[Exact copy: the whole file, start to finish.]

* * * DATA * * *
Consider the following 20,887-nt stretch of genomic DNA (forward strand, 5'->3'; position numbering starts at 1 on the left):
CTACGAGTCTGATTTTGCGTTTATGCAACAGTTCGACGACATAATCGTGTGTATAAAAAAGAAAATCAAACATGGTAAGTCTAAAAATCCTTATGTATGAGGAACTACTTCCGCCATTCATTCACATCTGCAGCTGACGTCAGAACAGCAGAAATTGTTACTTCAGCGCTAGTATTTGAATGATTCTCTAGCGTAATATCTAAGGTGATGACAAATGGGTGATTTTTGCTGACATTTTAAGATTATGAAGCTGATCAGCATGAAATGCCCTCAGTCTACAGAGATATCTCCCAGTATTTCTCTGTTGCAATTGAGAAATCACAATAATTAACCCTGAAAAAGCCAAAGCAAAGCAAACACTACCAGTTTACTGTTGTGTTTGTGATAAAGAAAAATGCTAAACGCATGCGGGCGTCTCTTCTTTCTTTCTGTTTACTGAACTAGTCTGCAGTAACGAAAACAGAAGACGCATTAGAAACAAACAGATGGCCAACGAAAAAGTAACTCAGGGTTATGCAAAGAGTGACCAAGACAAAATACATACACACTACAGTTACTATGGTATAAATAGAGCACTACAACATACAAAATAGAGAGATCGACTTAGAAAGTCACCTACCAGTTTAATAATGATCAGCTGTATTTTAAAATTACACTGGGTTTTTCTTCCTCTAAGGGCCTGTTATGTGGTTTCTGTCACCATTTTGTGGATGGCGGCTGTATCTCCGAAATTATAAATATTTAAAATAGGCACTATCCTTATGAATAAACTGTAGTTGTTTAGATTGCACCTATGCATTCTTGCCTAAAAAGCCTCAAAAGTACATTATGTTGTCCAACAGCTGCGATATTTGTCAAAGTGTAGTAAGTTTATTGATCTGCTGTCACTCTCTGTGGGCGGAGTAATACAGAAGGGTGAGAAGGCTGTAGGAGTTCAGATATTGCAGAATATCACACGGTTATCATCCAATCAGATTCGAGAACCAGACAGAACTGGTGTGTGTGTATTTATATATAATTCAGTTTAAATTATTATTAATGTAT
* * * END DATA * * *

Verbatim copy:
Consider the following 20,887-nt stretch of genomic DNA (forward strand, 5'->3'; position numbering starts at 1 on the left):
CTACGAGTCTGATTTTGCGTTTATGCAACAGTTCGACGACATAATCGTGTGTATAAAAAAGAAAATCAAACATGGTAAGTCTAAAAATCCTTATGTATGAGGAACTACTTCCGCCATTCATTCACATCTGCAGCTGACGTCAGAACAGCAGAAATTGTTACTTCAGCGCTAGTATTTGAATGATTCTCTAGCGTAATATCTAAGGTGATGACAAATGGGTGATTTTTGCTGACATTTTAAGATTATGAAGCTGATCAGCATGAAATGCCCTCAGTCTACAGAGATATCTCCCAGTATTTCTCTGTTGCAATTGAGAAATCACAATAATTAACCCTGAAAAAGCCAAAGCAAAGCAAACACTACCAGTTTACTGTTGTGTTTGTGATAAAGAAAAATGCTAAACGCATGCGGGCGTCTCTTCTTTCTTTCTGTTTACTGAACTAGTCTGCAGTAACGAAAACAGAAGACGCATTAGAAACAAACAGATGGCCAACGAAAAAGTAACTCAGGGTTATGCAAAGAGTGACCAAGACAAAATACATACACACTACAGTTACTATGGTATAAATAGAGCACTACAACATACAAAATAGAGAGATCGACTTAGAAAGTCACCTACCAGTTTAATAATGATCAGCTGTATTTTAAAATTACACTGGGTTTTTCTTCCTCTAAGGGCCTGTTATGTGGTTTCTGTCACCATTTTGTGGATGGCGGCTGTATCTCCGAAATTATAAATATTTAAAATAGGCACTATCCTTATGAATAAACTGTAGTTGTTTAGATTGCACCTATGCATTCTTGCCTAAAAAGCCTCAAAAGTACATTATGTTGTCCAACAGCTGCGATATTTGTCAAAGTGTAGTAAGTTTATTGATCTGCTGTCACTCTCTGTGGGCGGAGTAATACAGAAGGGTGAGAAGGCTGTAGGAGTTCAGATATTGCAGAATATCACACGGTTATCATCCAATCAGATTCGAGAACCAGACAGAACTGGTGTGTGTGTATTTATATATAATTCAGTTTAAATTATTATTAATGTAT